Prepare to be bedazzled by the stunning amalgam of Roman, Islamic and early Christian architecture at the Mezquita, the Mosque-Cathedral of Córdoba. Arabs who ruled Spain from 711-1492 built their Mosque and orange gardens over a Visigothic Christian church. The Mosque was converted to a Cathedral in 1236 after the Christian forces of Castile regained control of Córdoba. And if your senses aren’t yet overloaded, take in the Cordoba Royal Stables, where Andalusian horses and their riders seem to float above the ground. Don’t pass by the Museo Arqueológico de Córdoba. Pilgrims of the Camino de Santiago will want to pay homage to the saint at Iglesia de Santiago.

Royal Alcázar of Seville
The Royal Alcázar of Seville. Image courtesy Stacey Wittig.

Day Six and Seven: Seville

Where to Stay

Seville is a walking town, so you’ll appreciate centrally-located digs like the affordable New Samay Hostel, the mid-priced Hotel Doña María, or the luxurious EME Catedral Hotel in a 16th-century Andalusian building. From any of these, you’ll saunter shady, orange-tree-lined boulevards filled with scents of jasmine and orange.

Where to Experience Wine

With over three thousand Seville tapas and wine bars, knowing where to jump in can be paralyzing. Make a start at Vineria San Telmo, known for its extensive wine selection—try the regional orange wine for dessert. Or review the tasting events calendar at Flor de Sal. Later, savor Andalucian sherry wine paired with acorn-fed Iberian ham during an evening Seville Tapas and Flamenco Tour led by an expert.

Where to Eat

Sample solomillo al whisky, pork sirloin in whiskey sauce at Casa Pepe Hillo. Food-focused travelers will want to try another Sevillian specialty, espinacas con garbanzos, spinach, with chickpeas. For that, reserve a table at El Rinconcillo, celebrated for its traditional cuisine. The unassuming La Flor de mi Viña is said to have some of the city’s best cola de toro, sometimes called rabo de torro or bull’s tail stew.

Additional Things to Do

Pay your respects to Christopher Columbus, who lays in a Renaissance-style tomb inside the massive Cathedral of Seville. The Cathedral, the world’s largest Gothic building, is noteworthy for its Giralda or belltower, a converted minaret of Seville’s Mezquita Mayor that once stood there. Trot up the tower via ramps engineered for the horses that carried muezzins to the top to proclaim the Islamic call to prayer.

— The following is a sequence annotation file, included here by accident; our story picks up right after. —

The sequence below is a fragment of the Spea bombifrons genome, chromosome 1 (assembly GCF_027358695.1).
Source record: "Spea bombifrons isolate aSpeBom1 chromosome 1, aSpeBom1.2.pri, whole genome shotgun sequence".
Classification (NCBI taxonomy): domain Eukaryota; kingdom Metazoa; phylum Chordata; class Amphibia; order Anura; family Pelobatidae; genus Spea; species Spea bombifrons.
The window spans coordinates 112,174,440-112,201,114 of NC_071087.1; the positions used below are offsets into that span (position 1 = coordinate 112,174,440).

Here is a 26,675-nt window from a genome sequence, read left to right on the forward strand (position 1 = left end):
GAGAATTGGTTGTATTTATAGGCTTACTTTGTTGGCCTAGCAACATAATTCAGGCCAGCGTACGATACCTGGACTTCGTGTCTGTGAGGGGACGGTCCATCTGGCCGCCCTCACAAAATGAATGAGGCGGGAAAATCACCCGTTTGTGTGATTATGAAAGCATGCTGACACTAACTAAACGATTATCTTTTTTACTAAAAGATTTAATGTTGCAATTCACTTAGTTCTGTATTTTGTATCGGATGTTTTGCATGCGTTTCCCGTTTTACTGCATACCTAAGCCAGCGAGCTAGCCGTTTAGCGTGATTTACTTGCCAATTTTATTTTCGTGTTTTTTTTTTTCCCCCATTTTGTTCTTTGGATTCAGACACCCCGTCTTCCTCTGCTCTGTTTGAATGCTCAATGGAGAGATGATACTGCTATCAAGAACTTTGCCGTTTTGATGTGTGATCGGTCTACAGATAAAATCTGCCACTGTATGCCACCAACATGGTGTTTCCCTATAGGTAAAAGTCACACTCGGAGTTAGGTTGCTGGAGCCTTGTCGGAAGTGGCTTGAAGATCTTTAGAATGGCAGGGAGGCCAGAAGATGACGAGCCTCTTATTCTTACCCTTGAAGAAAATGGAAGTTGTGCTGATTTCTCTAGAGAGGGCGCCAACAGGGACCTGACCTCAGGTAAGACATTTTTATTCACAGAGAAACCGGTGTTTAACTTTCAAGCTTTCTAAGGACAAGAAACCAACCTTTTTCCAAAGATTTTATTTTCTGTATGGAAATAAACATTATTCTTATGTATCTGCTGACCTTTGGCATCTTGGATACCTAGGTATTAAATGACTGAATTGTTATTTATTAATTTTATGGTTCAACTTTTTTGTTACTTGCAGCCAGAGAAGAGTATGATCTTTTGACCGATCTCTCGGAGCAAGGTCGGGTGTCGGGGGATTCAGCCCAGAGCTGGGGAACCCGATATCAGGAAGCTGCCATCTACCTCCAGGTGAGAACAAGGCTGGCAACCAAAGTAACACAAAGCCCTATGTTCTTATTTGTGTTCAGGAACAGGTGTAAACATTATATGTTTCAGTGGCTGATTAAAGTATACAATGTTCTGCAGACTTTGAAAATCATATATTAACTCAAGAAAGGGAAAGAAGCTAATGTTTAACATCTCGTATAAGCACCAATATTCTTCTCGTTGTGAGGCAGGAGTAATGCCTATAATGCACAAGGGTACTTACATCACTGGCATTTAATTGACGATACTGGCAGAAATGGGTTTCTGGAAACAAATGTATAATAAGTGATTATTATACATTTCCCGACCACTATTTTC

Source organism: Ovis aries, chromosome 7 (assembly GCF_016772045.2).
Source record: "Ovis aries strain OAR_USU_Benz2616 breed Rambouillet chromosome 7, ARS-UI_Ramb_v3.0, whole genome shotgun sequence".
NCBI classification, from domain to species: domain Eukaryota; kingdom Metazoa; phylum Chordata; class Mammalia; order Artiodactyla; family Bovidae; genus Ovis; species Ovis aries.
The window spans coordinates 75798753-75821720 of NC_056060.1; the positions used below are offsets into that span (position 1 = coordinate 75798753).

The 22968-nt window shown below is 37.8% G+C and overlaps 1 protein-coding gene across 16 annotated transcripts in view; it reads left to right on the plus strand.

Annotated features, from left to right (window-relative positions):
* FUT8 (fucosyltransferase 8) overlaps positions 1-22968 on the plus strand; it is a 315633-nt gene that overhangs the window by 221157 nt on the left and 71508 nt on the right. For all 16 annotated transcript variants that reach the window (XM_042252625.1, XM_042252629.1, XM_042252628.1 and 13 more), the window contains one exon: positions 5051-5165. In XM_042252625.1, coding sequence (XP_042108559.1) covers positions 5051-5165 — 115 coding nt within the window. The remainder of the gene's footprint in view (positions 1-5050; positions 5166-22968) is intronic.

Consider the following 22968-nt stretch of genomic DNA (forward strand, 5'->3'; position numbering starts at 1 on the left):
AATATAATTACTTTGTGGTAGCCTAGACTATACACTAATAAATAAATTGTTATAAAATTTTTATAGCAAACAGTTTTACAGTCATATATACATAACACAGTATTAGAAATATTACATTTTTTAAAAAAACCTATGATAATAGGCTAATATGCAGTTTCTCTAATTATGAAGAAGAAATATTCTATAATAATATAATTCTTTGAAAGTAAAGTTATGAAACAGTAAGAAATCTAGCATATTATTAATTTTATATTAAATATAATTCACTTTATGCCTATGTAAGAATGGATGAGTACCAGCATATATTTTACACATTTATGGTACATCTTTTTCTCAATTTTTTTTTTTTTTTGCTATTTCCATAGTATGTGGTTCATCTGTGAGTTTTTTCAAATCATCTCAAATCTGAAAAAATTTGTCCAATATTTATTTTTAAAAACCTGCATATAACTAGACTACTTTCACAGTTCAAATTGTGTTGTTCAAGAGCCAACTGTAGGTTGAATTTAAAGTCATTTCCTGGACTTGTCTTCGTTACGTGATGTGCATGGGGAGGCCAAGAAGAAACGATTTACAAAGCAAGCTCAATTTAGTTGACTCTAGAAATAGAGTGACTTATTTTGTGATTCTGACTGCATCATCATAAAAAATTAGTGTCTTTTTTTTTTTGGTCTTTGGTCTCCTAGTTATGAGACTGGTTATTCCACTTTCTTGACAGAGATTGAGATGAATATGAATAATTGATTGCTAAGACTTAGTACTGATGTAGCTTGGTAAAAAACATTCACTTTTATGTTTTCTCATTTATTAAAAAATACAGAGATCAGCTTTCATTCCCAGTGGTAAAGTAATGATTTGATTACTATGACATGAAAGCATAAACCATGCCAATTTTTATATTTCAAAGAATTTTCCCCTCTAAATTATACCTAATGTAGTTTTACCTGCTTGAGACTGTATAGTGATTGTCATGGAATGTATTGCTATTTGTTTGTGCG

Feel Seville’s blend of cultures in the Cathedral’s peaceful Patio de los Naranjos, also preserved from the Mosque. Illustrative of the weave of Islamic and Christian symbolism, the Gothic Door of Mercy, which connects the Cathedral to the patio, retains the horseshoe-shaped arch so prevalent in Mudéjar architecture.

Across the street is the Alcázar, constructed as a palace for Moslem governors in the 10th century. The intricate tile work, gold décor and regal gardens make this one of the most beautiful places in Andalucia. UNESCO grouped together the monuments Alcázar and the Cathedral, plus the Archivo de Indias—archives for the 16th-century documentation of New World discoveries—as one World Heritage Site.

Day Eight and Nine: Jerez de la Frontera

Where to Stay

Splurge to stay in splendor at the chic and luxurious Hotel Casa Palacio María Luisa, a darling palace from the early 19th century. Get breakfast and underground parking at Hotel Jerez Centro, an excellent mid-range choice, while Hotel El Coloso offers tidy, budget accommodations.

Where to Experience Wine

Tour and taste brandy and sherry at Bodegas Fundador, established in 1730, long before Ernest Hemingway mentioned their brandy in “The Sun Also Rises.” They also blend and bottle Harveys Bristol Cream that you can order in their pleasant, full-service restaurant. You’ll enjoy the small museum and the musty aroma of wooden kegs and fermenting sherry in the cavernous La Mezquita wine cellar, named for its tiered arches similar to those in Córdoba.